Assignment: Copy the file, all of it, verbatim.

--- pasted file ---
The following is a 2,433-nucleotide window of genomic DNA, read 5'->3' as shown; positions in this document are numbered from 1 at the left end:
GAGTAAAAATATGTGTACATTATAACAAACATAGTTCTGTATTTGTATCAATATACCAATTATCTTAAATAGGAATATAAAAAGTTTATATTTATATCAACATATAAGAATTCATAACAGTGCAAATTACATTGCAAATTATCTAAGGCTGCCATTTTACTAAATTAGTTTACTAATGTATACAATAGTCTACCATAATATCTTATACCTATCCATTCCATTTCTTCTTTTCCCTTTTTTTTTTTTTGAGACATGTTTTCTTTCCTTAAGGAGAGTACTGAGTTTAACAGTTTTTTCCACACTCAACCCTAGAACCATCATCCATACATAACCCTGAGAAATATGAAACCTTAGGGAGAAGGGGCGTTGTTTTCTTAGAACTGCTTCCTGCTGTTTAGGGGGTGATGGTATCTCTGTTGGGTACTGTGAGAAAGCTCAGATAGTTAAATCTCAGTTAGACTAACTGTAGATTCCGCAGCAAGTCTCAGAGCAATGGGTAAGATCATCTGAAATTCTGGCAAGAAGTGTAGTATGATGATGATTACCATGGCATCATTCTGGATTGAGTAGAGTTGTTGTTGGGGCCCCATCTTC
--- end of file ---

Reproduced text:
The following is a 2,433-nucleotide window of genomic DNA, read 5'->3' as shown; positions in this document are numbered from 1 at the left end:
GAGTAAAAATATGTGTACATTATAACAAACATAGTTCTGTATTTGTATCAATATACCAATTATCTTAAATAGGAATATAAAAAGTTTATATTTATATCAACATATAAGAATTCATAACAGTGCAAATTACATTGCAAATTATCTAAGGCTGCCATTTTACTAAATTAGTTTACTAATGTATACAATAGTCTACCATAATATCTTATACCTATCCATTCCATTTCTTCTTTTCCCTTTTTTTTTTTTTGAGACATGTTTTCTTTCCTTAAGGAGAGTACTGAGTTTAACAGTTTTTTCCACACTCAACCCTAGAACCATCATCCATACATAACCCTGAGAAATATGAAACCTTAGGGAGAAGGGGCGTTGTTTTCTTAGAACTGCTTCCTGCTGTTTAGGGGGTGATGGTATCTCTGTTGGGTACTGTGAGAAAGCTCAGATAGTTAAATCTCAGTTAGACTAACTGTAGATTCCGCAGCAAGTCTCAGAGCAATGGGTAAGATCATCTGAAATTCTGGCAAGAAGTGTAGTATGATGATGATTACCATGGCATCATTCTGGATTGAGTAGAGTTGTTGTTGGGGCCCCATCTTC